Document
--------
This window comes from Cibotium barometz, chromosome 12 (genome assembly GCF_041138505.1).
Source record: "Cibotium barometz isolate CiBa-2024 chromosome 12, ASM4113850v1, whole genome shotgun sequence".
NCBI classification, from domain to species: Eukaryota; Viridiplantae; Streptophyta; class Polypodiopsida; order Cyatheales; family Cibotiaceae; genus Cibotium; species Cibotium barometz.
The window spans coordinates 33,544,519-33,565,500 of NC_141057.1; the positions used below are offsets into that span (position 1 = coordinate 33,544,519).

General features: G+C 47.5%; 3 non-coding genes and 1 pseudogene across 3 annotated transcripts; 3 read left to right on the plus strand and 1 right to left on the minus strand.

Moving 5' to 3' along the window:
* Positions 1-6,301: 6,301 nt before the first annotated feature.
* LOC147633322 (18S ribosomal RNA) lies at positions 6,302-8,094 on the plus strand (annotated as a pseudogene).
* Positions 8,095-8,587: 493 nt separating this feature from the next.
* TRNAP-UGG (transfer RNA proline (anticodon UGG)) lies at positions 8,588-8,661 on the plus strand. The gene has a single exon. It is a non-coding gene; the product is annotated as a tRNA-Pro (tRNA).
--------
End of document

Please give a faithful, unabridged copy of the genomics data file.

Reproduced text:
This window comes from Cibotium barometz, chromosome 12 (genome assembly GCF_041138505.1).
Source record: "Cibotium barometz isolate CiBa-2024 chromosome 12, ASM4113850v1, whole genome shotgun sequence".
NCBI classification, from domain to species: Eukaryota; Viridiplantae; Streptophyta; class Polypodiopsida; order Cyatheales; family Cibotiaceae; genus Cibotium; species Cibotium barometz.
The window spans coordinates 33,544,519-33,565,500 of NC_141057.1; the positions used below are offsets into that span (position 1 = coordinate 33,544,519).

General features: G+C 47.5%; 3 non-coding genes and 1 pseudogene across 3 annotated transcripts; 3 read left to right on the plus strand and 1 right to left on the minus strand.

Moving 5' to 3' along the window:
* Positions 1-6,301: 6,301 nt before the first annotated feature.
* LOC147633322 (18S ribosomal RNA) lies at positions 6,302-8,094 on the plus strand (annotated as a pseudogene).
* Positions 8,095-8,587: 493 nt separating this feature from the next.
* TRNAP-UGG (transfer RNA proline (anticodon UGG)) lies at positions 8,588-8,661 on the plus strand. The gene has a single exon. It is a non-coding gene; the product is annotated as a tRNA-Pro (tRNA).